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Implementing the UK’s Exit from the European Union: Department for Transport

The Department for Transport is making a determined effort to ensure the UK transport system is fully prepared for EU Exit, however the challenge ahead is complex and there is a considerable amount to achieve to ensure the best outcome for UK passengers and road users beyond March 2019, says the National Audit Office (NAO).

In a report published yesterday, the NAO has assessed how the Department is implementing its plans to support a successful exit from the EU across its 18 EU related work streams, spanning aviation, roads, maritime, vehicles, and rail.

The Department has taken on a significant challenge and has a large portfolio of work that it needs to deliver for EU Exit. The NAO recognises that these are not normal times for the Department or for the government as a whole and acknowledges that the Department has already achieved a great deal in its preparations for EU Exit.

The Department needs to have primary and secondary legislation passed by March 2019. In February 2018, the Department introduced a primary legislation bill to provide powers intended to address a range of scenarios, including contingency planning and cover drivers’ rights such as enabling a permit scheme and a trailer registration scheme. This was an important milestone for the Department but it still has to process a large volume of secondary legislation, for which the time available is being compressed.

The Department estimates, along with its arm’s-length bodies, that it will spend £180 million on EU exit by March 2022. In 2017-18 the Department spent £3.1 million of the £5.6 million allocated to it by HM Treasury for exit work.

The Department faces continued uncertainty around the outcome of the government’s negotiations. The government has advised all departments to continue planning in case negotiations are not agreed and to have fully planned contingencies in place by March 2019. However, in the case of the Department for Transport, the NAO’s report has found that these plans are not complete and there is an increasing risk that projects will not be delivered on time1.

The NAO has recommended that the Department prioritises its plans and rapidly strengthens its capacity to oversee the full range of its activities, including determining whether it has the right people and resources to deliver everything it needs to by March 2019.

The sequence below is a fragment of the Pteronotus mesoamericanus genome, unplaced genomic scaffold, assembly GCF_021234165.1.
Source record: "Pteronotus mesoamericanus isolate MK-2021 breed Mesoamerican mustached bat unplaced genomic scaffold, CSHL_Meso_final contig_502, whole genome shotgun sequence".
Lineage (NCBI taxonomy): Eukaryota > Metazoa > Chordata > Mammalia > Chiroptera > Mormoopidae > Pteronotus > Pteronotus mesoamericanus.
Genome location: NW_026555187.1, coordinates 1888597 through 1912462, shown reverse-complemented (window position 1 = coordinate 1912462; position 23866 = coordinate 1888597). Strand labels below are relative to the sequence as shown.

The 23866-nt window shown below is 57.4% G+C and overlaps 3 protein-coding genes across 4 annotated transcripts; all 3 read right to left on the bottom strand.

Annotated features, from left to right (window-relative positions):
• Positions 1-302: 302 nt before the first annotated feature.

“These are extraordinary times for the civil service and government. The Department has achieved a great deal in its preparations but over the coming months it will, like many other departments, need to scramble to prepare for the UK’s EU exit, particularly if we are faced with a no deal scenario.”

Amyas Morse, the head of the NAO, 19 July 2018

Notes for Editors

  1. The NAO has conducted fieldwork across the Department. It has also reviewed specific projects which support six of the Department’s work streams in more detail to inform our assessment of the quality and progress of the Department’s delivery plans. These projects were chosen to provide insight across the different directorates working on EU Exit and the different challenges the Department must tackle.
  2. The NAO’s report intends to provide information on how the Department is organising itself to support a successful exit from the EU. This involves setting out what the Department has done to prepare for Exit. We have not assessed whether the Department has the capacity to carry out all existing priorities asked of it alongside Exit. We provide an assessment of whether the Department’s progress is sufficient to meet the scale of the challenge. We have not examined the development of negotiating positions as we consider them to be outside the scope of this report, which focuses on implementation.
  3. In terms of EU exit, the Department’s objectives are to ensure it is prepared to secure the best possible outcome for transport users and businesses in negotiations, and help establish a separate, distinct international trade policy for transport in preparation for leaving the EU. The Department currently has responsibility for 18 of the 314 work streams supporting the EU Exit across government.
  4. Press notices and reports are available from the date of publication on the NAO website. Hard copies can be obtained by using the relevant links on our website.
  5. The National Audit Office scrutinises public spending for Parliament and is independent of government. The Comptroller and Auditor General (C&AG), Sir Amyas Morse KCB, is an Officer of the House of Commons and leads the NAO, which employs some 785 people. The C&AG certifies the accounts of all government departments and many other public sector bodies. He has statutory authority to examine and report to Parliament on whether departments and the bodies they fund have used their resources efficiently, effectively, and with economy. Our studies evaluate the value for money of public spending, nationally and locally. Our recommendations and reports on good practice help government improve public services. Our work led to audited savings of £741 million in 2017.


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